Every county in all 50 states is home to people who struggle with hunger.
- Children are more likely to experience hunger than adults.
- Rural counties account for 78 percent of the highest food insecurity rates.
- One study found SNAP benefits aren’t enough to cover the cost of a meal in most places in the U.S.
The U.S. economy is enjoying nearly a decade of expansion since the Great Recession. Yet food insecurity — a lack of money or resources to secure enough to eat — still grips almost one in eight Americans. That’s roughly 40 million people. While slowly improving, that figure remains stubbornly higher than before the recession, when more than one in 10 U.S. residents had difficulty knowing when and how they might eat next, according to data from the U.S. Department of Agriculture.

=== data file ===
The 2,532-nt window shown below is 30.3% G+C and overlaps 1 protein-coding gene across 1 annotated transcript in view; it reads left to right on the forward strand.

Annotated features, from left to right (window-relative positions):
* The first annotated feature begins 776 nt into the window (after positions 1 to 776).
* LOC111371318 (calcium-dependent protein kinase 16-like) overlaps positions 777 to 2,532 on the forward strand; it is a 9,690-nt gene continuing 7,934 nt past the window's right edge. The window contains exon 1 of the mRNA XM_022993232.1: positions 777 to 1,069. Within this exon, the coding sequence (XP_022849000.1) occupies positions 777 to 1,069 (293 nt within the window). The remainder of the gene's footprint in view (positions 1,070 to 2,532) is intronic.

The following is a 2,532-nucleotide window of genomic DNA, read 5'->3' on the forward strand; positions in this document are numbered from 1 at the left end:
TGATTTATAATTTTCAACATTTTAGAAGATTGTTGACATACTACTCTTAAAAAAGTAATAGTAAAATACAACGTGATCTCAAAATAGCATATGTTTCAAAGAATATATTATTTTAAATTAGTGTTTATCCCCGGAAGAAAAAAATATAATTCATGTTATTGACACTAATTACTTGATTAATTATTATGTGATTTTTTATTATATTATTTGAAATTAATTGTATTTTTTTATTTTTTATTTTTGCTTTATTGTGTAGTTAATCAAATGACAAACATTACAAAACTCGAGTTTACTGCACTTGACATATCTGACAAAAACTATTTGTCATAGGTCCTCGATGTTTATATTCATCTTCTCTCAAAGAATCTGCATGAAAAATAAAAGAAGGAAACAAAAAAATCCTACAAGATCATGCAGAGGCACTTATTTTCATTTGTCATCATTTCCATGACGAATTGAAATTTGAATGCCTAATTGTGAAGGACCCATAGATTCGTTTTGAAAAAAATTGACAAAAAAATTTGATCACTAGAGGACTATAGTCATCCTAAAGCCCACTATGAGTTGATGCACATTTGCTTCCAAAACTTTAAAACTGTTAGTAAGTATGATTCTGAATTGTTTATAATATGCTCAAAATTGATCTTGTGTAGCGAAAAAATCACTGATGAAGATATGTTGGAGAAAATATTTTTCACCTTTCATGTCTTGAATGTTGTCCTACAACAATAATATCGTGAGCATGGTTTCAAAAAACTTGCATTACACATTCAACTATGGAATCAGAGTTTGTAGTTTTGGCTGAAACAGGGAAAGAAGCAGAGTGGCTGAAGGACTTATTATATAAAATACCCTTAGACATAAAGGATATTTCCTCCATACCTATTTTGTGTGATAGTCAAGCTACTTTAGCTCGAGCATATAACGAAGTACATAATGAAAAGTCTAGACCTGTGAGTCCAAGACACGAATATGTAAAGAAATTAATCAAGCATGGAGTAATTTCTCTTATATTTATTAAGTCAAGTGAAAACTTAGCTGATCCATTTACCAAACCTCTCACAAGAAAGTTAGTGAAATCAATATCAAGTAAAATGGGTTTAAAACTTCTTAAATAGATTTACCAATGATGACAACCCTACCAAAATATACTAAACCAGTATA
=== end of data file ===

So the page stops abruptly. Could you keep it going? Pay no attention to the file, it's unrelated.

Hungry people live in every county in America, according to the latest annual research from nonprofit relief organization Feeding America. It compiled federal and other data for 2017, its ninth year examining the issue, for a report called Map the Meal Gap. Feeding America serves 4 billion meals each year for one in eight Americans through 200 food banks and 60,000 meal programs and pantries.
By Rachel Layne, CBS News MarketWatch